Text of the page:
Why should Cornish not be compulsory in schools like Welsh is in wales?
It's easy to see what Stan_Nary was getting at for gods sake!
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Message 28 - posted by pfishwick, Dec 20, 2006

It's a completely different situation regarding numbers actually speaking it as a living language.

Patrick
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Message 29 - posted by U4409815, Dec 20, 2006

Studies underatken in the Breton Diwan schools which nare bilingual Freanch Breton show that the students have above average academic results and that learning a third languge like English or German is much easier.

So their you go. You protect cultural diversity and give your kids a great education at the same time.

PS i don't want to see Cornish as a compulsory subject. I would be very suspect of anybody on here who says they do!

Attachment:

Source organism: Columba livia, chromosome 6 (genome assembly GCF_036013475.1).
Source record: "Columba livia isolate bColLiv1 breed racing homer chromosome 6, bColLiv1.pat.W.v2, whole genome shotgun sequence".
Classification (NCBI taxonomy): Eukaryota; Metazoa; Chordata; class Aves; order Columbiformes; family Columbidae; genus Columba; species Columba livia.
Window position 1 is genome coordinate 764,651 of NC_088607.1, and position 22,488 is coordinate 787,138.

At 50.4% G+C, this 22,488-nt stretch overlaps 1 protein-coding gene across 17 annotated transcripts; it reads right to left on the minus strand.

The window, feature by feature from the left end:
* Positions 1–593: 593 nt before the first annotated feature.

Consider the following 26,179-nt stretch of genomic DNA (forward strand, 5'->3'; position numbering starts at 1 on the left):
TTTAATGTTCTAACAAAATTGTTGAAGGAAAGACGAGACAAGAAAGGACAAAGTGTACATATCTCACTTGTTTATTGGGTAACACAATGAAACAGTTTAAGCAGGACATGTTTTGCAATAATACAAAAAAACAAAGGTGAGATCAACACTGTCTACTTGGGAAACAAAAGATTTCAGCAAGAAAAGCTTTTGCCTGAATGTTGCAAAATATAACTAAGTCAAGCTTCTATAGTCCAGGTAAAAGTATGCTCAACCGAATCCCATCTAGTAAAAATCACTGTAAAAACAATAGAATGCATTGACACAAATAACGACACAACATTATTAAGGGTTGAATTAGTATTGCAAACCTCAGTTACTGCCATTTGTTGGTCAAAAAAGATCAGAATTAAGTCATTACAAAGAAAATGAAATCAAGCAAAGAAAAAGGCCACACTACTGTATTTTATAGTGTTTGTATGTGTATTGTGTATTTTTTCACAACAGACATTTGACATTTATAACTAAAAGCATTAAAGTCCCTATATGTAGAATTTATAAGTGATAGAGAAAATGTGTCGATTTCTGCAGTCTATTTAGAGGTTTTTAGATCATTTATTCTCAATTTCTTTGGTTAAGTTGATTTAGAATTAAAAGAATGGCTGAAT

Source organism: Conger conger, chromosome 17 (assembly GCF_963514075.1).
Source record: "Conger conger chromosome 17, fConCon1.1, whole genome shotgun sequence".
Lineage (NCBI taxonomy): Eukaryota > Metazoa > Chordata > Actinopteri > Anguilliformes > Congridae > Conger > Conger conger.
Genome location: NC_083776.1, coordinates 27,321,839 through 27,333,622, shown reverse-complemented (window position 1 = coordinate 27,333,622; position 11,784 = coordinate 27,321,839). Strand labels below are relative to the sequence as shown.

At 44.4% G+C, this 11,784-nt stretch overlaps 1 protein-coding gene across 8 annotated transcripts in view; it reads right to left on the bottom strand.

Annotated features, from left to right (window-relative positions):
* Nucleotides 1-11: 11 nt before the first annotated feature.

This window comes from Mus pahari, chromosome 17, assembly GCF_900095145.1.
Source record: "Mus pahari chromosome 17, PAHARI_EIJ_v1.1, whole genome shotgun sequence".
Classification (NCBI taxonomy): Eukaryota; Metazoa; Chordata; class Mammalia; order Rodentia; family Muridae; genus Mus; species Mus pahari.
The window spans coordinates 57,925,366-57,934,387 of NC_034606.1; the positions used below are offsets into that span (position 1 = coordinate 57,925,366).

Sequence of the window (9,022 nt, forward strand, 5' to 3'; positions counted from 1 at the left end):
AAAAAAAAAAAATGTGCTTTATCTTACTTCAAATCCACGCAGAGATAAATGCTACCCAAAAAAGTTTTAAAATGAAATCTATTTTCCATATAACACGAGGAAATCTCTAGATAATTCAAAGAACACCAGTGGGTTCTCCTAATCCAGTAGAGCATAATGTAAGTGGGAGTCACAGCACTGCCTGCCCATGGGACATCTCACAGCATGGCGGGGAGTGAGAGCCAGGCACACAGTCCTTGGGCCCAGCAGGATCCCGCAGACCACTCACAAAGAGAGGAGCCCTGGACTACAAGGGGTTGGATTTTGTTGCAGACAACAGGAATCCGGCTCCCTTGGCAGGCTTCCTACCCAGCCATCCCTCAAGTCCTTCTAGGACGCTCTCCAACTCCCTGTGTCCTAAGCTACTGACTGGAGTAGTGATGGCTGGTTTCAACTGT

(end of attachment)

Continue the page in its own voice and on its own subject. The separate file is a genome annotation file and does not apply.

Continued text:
Quoted from this message



I agree FlB.

In RoI Gael Scoil general get better academic results than english language based state schools. However, there is a sociodemographic reason, in ROI middle class parents favour Gael Scoil and the children of these parents would generally achieve better results than their peers through english as well.

My kids go to english language based school, I can't take the greeny holier than though attitude of the parents and republican agenda of the teachers at the Gael Scoil.
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Message 30 - posted by Fulup le Breton, Dec 20, 2006

Studies underatken in the Breton Diwan schools which nare bilingual Freanch Breton show

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I think I need to go back to school after writing that!
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Message 31 - posted by Brian, Dec 21, 2006

"It's a completely different situation regarding numbers actually speaking it as a living language. "